Anderson v. Arnold, et al.

Filing 27

ORDER ; FINDINGS and RECOMMENDATIONS signed by Magistrate Judge Allison Claire on 1/4/17 ORDERING that 26 Motion to Appoint Counsel is DENIED; it is RECOMMENDED that this action be dismissed without prejudice. Referred to Judge Morrison C. England, Jr.; Objections to F&R due within 14 days.(Dillon, M)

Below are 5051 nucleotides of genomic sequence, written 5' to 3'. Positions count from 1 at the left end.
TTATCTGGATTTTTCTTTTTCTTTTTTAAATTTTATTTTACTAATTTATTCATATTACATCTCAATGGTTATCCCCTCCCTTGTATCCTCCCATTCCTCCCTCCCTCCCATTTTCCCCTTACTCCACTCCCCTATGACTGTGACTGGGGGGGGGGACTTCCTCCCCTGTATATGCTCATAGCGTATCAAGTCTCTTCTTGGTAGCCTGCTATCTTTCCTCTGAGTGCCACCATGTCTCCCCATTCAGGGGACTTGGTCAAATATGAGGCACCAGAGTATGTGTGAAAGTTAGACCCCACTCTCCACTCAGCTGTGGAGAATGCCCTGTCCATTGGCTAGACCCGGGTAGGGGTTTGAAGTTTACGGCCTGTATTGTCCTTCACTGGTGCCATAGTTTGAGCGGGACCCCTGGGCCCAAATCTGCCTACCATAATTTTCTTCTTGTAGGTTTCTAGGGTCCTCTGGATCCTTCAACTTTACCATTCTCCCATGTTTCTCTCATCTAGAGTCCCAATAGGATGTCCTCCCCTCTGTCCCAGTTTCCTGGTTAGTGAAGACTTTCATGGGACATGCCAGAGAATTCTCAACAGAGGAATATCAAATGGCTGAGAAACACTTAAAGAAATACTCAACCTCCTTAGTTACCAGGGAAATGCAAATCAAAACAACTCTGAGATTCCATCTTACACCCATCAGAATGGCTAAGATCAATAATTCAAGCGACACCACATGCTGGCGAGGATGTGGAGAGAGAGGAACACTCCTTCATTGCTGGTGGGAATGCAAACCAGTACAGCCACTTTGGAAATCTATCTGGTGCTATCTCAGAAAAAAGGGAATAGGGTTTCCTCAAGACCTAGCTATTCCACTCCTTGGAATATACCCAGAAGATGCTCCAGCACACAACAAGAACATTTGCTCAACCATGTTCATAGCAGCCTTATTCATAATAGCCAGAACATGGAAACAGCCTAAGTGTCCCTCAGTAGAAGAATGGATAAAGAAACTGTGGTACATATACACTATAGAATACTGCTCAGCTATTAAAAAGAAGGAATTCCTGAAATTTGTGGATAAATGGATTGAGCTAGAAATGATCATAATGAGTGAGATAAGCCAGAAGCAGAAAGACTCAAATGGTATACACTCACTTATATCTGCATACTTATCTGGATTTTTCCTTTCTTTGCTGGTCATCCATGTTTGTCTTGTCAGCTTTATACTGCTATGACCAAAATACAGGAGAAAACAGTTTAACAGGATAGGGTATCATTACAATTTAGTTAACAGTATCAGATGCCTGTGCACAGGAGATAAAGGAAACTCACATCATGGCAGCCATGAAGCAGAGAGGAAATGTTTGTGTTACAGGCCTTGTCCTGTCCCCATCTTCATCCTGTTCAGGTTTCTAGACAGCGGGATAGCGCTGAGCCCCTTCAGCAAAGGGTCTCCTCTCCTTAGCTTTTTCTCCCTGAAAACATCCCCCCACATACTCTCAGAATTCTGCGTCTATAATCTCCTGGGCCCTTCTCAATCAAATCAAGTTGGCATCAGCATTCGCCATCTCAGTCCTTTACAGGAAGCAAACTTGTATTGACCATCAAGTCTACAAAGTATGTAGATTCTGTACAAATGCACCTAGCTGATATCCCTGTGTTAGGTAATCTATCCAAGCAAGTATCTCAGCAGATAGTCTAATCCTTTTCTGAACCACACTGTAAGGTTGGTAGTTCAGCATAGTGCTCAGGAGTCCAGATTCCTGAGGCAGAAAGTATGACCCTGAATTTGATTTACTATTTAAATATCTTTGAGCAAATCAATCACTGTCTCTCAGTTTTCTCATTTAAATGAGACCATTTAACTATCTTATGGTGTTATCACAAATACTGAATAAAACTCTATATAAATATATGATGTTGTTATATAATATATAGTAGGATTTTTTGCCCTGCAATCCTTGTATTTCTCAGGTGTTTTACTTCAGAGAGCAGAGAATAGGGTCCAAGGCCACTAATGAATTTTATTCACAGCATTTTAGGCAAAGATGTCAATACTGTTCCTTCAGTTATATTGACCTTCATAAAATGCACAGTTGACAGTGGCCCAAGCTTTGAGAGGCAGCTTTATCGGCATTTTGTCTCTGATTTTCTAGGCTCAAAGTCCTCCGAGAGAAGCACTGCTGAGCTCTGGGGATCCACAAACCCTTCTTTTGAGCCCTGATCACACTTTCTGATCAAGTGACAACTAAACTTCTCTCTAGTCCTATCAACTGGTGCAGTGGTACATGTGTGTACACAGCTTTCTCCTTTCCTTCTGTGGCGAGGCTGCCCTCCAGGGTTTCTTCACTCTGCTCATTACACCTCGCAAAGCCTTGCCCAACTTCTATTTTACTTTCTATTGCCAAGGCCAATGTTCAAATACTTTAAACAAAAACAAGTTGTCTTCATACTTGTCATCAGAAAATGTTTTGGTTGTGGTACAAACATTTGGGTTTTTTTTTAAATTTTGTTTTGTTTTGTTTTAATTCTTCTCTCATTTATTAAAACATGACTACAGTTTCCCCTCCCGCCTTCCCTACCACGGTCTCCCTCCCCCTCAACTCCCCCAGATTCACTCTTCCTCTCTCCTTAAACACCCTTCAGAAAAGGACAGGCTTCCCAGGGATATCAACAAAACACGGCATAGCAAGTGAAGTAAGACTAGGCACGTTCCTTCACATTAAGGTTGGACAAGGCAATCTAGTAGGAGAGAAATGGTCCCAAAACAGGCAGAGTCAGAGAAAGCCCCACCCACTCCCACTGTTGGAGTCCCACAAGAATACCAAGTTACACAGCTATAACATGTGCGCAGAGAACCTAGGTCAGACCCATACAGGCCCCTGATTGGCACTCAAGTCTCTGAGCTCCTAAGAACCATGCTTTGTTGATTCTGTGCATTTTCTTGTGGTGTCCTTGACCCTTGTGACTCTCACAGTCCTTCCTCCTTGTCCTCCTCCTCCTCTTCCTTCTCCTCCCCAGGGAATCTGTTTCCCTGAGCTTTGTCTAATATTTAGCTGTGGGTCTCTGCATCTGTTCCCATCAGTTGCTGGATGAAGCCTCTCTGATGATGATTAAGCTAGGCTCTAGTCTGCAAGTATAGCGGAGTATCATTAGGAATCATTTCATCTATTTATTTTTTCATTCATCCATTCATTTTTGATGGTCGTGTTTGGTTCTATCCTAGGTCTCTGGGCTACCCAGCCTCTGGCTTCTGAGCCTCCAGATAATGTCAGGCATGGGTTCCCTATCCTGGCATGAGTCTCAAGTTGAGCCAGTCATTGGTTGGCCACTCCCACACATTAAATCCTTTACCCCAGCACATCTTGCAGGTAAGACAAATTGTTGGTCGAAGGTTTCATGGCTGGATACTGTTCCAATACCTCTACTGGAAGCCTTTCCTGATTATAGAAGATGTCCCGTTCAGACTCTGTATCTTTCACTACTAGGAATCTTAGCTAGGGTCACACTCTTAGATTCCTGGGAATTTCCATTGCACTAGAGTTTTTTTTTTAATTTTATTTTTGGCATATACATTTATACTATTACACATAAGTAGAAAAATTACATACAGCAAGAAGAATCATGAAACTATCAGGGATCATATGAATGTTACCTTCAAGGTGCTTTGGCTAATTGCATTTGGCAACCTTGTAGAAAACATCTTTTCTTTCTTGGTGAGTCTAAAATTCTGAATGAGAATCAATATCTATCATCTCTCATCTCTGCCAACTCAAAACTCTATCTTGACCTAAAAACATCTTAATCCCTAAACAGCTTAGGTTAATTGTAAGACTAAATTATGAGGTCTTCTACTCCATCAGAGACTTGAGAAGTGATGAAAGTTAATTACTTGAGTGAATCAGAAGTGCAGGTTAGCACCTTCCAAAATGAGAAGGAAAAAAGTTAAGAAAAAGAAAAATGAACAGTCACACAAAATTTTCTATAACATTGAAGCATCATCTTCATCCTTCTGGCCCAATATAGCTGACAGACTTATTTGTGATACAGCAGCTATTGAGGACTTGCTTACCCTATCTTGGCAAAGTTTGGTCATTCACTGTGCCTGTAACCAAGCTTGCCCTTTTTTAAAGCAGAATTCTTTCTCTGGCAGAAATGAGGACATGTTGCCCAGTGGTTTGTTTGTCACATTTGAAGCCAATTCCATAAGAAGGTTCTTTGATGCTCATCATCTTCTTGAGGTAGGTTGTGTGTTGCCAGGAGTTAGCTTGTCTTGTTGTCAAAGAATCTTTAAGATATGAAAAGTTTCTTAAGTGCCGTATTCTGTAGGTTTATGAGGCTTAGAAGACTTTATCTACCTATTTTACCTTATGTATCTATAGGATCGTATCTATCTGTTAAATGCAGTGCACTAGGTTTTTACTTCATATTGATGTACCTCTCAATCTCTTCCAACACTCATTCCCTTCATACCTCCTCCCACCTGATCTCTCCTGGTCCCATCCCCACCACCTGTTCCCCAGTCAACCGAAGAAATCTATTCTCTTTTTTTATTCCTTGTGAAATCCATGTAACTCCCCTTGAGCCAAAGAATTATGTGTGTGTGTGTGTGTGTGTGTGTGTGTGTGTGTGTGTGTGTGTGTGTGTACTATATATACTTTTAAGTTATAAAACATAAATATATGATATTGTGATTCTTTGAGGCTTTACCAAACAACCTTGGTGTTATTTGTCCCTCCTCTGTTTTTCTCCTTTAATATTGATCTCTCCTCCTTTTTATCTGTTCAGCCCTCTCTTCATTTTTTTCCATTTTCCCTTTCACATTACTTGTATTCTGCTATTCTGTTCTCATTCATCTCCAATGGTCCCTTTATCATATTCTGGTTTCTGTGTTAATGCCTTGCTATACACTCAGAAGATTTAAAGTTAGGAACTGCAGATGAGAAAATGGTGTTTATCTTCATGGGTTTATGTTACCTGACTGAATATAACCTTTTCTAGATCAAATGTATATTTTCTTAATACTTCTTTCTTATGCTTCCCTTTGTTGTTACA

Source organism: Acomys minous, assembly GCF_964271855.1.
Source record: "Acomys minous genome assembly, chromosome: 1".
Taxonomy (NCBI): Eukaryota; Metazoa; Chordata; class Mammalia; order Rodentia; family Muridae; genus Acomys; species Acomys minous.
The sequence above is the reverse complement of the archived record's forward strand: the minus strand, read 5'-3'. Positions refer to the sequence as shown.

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1 2 3 4 5 6 7 8 UNITED STATES DISTRICT COURT 9 FOR THE EASTERN DISTRICT OF CALIFORNIA 10 11 CORNELIUS ANDERSON, 12 13 14 No. 2:14-cv-2660 MCE AC P Plaintiff, v. ORDER and ERIC ARNOLD et al., 15 FINDINGS AND RECOMMENDATIONS Defendants. 16 17 I. Introduction 18 Plaintiff is a state prisoner who proceeds pro se and in forma pauperis with this putative 19 civil rights action challenging the quality of plaintiff’s medical care. Plaintiff commenced this 20 action while incarcerated at California State Prison-Solano (CSP-SOL), but was transferred to the 21 California Medical Facility (CMF) approximately October 2016. See ECF No. 24 at 3. Currently 22 pending is plaintiff’s second request for appointment of counsel. For the reasons that follow, the 23 undersigned denies plaintiff’s request and recommends dismissal of this action without prejudice. 24 II. Background 25 On May 19, 2016, this action was previously dismissed without prejudice due to 26 plaintiff’s failure to abide by the court’s order that he file a cognizable pleading. See ECF No. 27 19. However, on September 23, 2016, the court granted plaintiff’s request to reopen this case and 28 directed him to file a cognizable complaint within 30 days. See ECF No. 23. Plaintiff was 1 1 thereafter granted additional time, to November 18, 2016, to file a cognizable complaint. ECF 2 No. 25. The court denied without prejudice plaintiff’s request for appointment of counsel. Id. 3 Plaintiff has not yet filed an amended pleading. However, on November 17, 2016, 4 plaintiff filed the pending motion for appointment of counsel. ECF No. 26. The court finds that 5 both appointment of counsel and additional time for filing an amended pleading would be futile. 6 As this court previously observed, pursuant to 28 U.S.C. 1915A, upon screening 7 8 9 10 11 12 13 14 15 16 17 18 19 20 21 22 23 24 25 26 27 28 plaintiff’s numerous initial filings, ECF No. 13 at 3: In the present case, plaintiff has identified as defendants Warden Arnold and six other prison officials and medical personnel at California State Prison, Solano. Plaintiff’s complaint, styled as a petition for writ of mandate, is difficult to decipher. However, it appears that plaintiff is a disabled diabetic and has filed this action to complain about inadequate medical care. Specifically, plaintiff in his complaint expresses a concern about having another stroke and dying. . . . . The allegations in plaintiff’s complaint are so vague and conclusory that the court is unable to determine whether the current action is frivolous or fails to state a claim for relief. Following the dismissal of this case without prejudice, the court granted plaintiff’s request to reopen based on the following reasoning, ECF No. 23 at 2: Plaintiff’s arguments in support of his motion are rambling and disjointed, much like the several documents he initially filed in an attempt to commence this action. See ECF Nos. 1-2, 5-6. Plaintiff states that he is 80 years old and suffers from diabetes, hydrocephalus, a blood clot resulting from a “Wallenberg Syndrome stroke,” a prior heart attack, loss of vision and equilibrium, swollen feet, bloody toe nails, and more. See ECF Nos. 21, 22; see also ECF No. 18. It is clear that plaintiff is elderly and infirm, and sought by filing this action to pursue claims for deliberate indifference to his serious medical needs. The Court finds plaintiff’s advanced age and physical infirmities to be “both injury and circumstances beyond [plaintiff’s] control that prevented him from proceeding with [this] action in a proper fashion.” Harvest, 531 F.3d [737] at 749 [9th Cir. 2007]. This finding rests on construing Rule 60(b)(6) “sparingly as an equitable remedy to prevent manifest injustice.” Id. Although it is not certain that plaintiff will be able to properly pursue this action if given another opportunity, the Court is persuaded by plaintiff’s recent filings that he should be accorded a final opportunity to do so. Plaintiff is directed to the legal standards for stating a deliberate indifference claim, and for clearly articulating his claims against specific defendants in an amended complaint. Without a coherent complaint, plaintiff will not be permitted to proceed in this action. 2 1 2 In denying plaintiff’s prior request for appointment of counsel, which he filed in lieu of an amended complaint, the court reasoned, ECF No. 25 at 2-3: 3 Plaintiff’s new filing, which is largely incoherent, seeks a “good mouth piece lawyer.” ECF No. 24 at 1, 2. Plaintiff states that he is 82 years old and disabled; that he has suffered two strokes and uses a cane. Plaintiff also states that he is “yes a windbag but ‘character’ caliber standard.” Id. at 6. Plaintiff does not discuss the claims he seeks to pursue in this case, or the merits of his claims. . 4 5 6 . . . . [T]he court finds that plaintiff has not demonstrated exceptional circumstances warranting appointment of counsel at this time. Advanced age and disabilities are circumstances common to many prisoners. More importantly, plaintiff has not identified the substance of his anticipated legal claims or underlying facts, and so the court is unable to assess the complexity of plaintiff’s claims or his likelihood of success on the merits of his claims. For these reasons, plaintiff’s request for appointment of counsel will be denied without prejudice. 7 8 9 10 11 Nevertheless, the court will grant plaintiff additional time to file a First Amended Complaint. After the filing of his First Amended Complaint, plaintiff may again request appointment of counsel. The court will then have a better understanding of the complexity and merits of plaintiff’s claims. . . . The court will continue to construe plaintiff’s pleadings liberally and in the light most favorable to plaintiff. Plaintiff, for his part, must state the facts supporting his claims clearly and concisely in an Amended Complaint. That complaint will be screened according to the standards that have previously been explained to plaintiff. See ECF No. 13 (explaining standards for screening pursuant to 28 U.S.C. § 1915A (b)(1) & (2)); ECF No. 23 (explaining pleading standards under Rule 8, Fed. Rules Civ. Proc., and standards for stating a deliberate indifference claim). 12 13 14 15 16 17 18 19 III. 20 Despite these admonishments, direction and additional time, plaintiff has again failed to 21 file a cognizable pleading, but has instead filed another request for appointment of counsel. See 22 ECF No. 26. As the court previously explained to plaintiff, district courts may seek the assistance 23 of voluntary counsel only under exceptional circumstances.1 The court must evaluate plaintiff’s 24 likelihood of success on the merits and his ability to articulate his claims pro se in light of the Discussion 25 1 26 27 28 The United States Supreme Court has ruled that district courts lack authority to require counsel to represent indigent prisoners in § 1983 cases. Mallard v. United States Dist. Court, 490 U.S. 296, 298 (1989). Only in certain exceptional circumstances may the district court request the voluntary assistance of counsel pursuant to 28 U.S.C. § 1915(e)(1). Terrell v. Brewer, 935 F.2d 1015, 1017 (9th Cir. 1991); Wood v. Housewright, 900 F.2d 1332, 1335-36 (9th Cir. 1990). 3 1 complexity of the legal issues involved. See Wilborn v. Escalderon, 789 F.2d 1328, 1331 (9th 2 Cir. 1986); Weygandt v. Look, 718 F.2d 952, 954 (9th Cir. 1983). Circumstances common to 3 most prisoners do not establish the requisite exceptional circumstances. These considerations 4 must be balanced with the reality that only a limited number of attorneys are available to 5 represent indigent prisoners pro bono. Simply put, there are not enough attorneys to represent all 6 indigent prisoners demonstrating exceptional circumstances. 7 Plaintiff’s pending request for appointment of counsel includes statements that appear to 8 have been “cut and pasted” from other documents. The typewritten, cut-and-paste, provisions 9 include the following, ECF No. 26 at 3: 10 11 12 13 14 15 16 17 18 19 20 21 22 23 24 25 Plaintiff [seeks] . . . [a]n enforcement order to get petitioner admitted in outside Hospital for V.P. Stunt (sic) Surgery to remove fluid from the base of my skull from the Wallenberg stroke that left me paralyzed on my right side and loss of vision, equilibrium problems and occasional falling down . . . Thereby, I have been exposed to suffer in sever[e] pain for four years without medical case. For four years! Dr. Lori Kohler, Inmate: Neurological Illness reflect hydrocephalus! . . . . Dr. Shlensky explained I have noncommunicating encephalitis which is characterized by a pre-senility symptom. Basically, pressure builds in the brain cavities and actually destroys brain tissues and if an operation is not performed by this Dr. Harold D. Segal Neurological surgeon [telephone number], I face a prospect of irreversible senility or even living death. Pro se plaintiff has had two [physical] (sic) strokes since the commencement of this litigation, and has likewise since been harassed by prison officials, whereupon many of his “legal” papers . . . have been lost by prison officials. Plaintiff’s handwritten statements provide in pertinent part, id. at 26: To stop, Chief B. Premutter/Psy/ conspiracy threat . . . Hope you listen well, it’s “no” games. This isn’t any “Knieval” delimma, diabetic “block” permanent-911-inmate has trouble seeing a “neurological” surgeon, and get orthopedic boots custom made for chrono ill fee, optomet, denist, podiatrist, all or because the CME Dr. Kuersten and Dr. Mulligan /P. File “The Best Physician” Ms. Lior Kohler-“B-yard medical,” she my doctor. But the CME of Health Care Solano “denial” Pro per, Cares, All Defendant[s] at Solano.” 26 The court again finds that plaintiff has failed to demonstrate exceptional circumstances 27 warranting appointment of counsel. Advanced age, poor health and medical and psychological 28 disabilities are circumstances shared with many prisoners. More importantly, plaintiff has again 4 1 failed to clarify the substance of his legal claims and underlying facts in a cognizable pleading, 2 and so the court remains unable to assess plaintiff’s likelihood of success on the merits of his 3 claims. Even broadly construing plaintiff’s statements as attempted deliberate indifference claims 4 in a putative amended complaint, they are not cognizable as framed because plaintiff is seeking 5 only injunctive relief against CSP-SOL defendants. These claims were rendered moot when 6 plaintiff was transferred to CMF. See Nelson v. Heiss, 271 F.3d 891, 897 (9th Cir.2001) 7 (explaining that “when a prisoner is moved from a prison, his action will usually become moot as 8 to conditions at that particular facility”). If plaintiff has similar new claims against his current 9 CMF medical providers, he must allege them in a new action. 10 For these reasons, plaintiff’s request for appointment of counsel will be denied. 11 The undersigned further finds that granting plaintiff an additional opportunity to file a 12 cognizable pleading would be futile. “Leave to amend may be denied if a court determines that 13 ‘allegation of other facts consistent with the challenged pleading could not possibly cure the 14 deficiency.’” Abagninin v. AMVAC Chem. Corp., 545 F.3d 733, 742 (9th Cir.2008) (quoting 15 Schreiber Distrib. Co. v. Serv–Well Furniture Co., 806 F.2d 1393, 1401 (9th Cir.1986)). “A 16 district court may deny leave to amend when amendment would be futile.” Hartmann v.CDCR, 17 707 F.3d 1114, 1130 (9th Cir. 2013); accord Lopez v. Smith, 203 F.3d 1122, 1129 (9th Cir. 2000) 18 (“Courts are not required to grant leave to amend if a complaint lacks merit entirely.”). Due to 19 the proven futility of according plaintiff additional guidance and opportunity to file a cognizable 20 pleading, the undersigned recommends dismissal of this case without prejudice. 21 IV. 22 Accordingly, IT IS HEREBY ORDERED that plaintiff’s November 17, 2016 motion for 23 24 25 26 Conclusion appointment of counsel, ECF No. 26, is DENIED. Additionally, IT IS HEREBY RECOMMENDED that this action be DISMISSED without prejudice. These findings and recommendations are submitted to the United States District Judge 27 assigned to this case, pursuant to the provisions of 28 U.S.C. § 636(b)(l). Within twenty-one days 28 after being served with these findings and recommendations, plaintiff may file written objections 5 1 with the court. Such document should be captioned “Objections to Magistrate Judge’s Findings 2 and Recommendations.” Plaintiff is advised that failure to file objections within the specified 3 time may waive the right to appeal the District Court’s order. Martinez v. Ylst, 951 F.2d 1153 4 (9th Cir. 1991). 5 DATED: January 4, 2017 6 7 8 9 10 11 12 13 14 15 16 17 18 19 20 21 22 23 24 25 26 27 28 6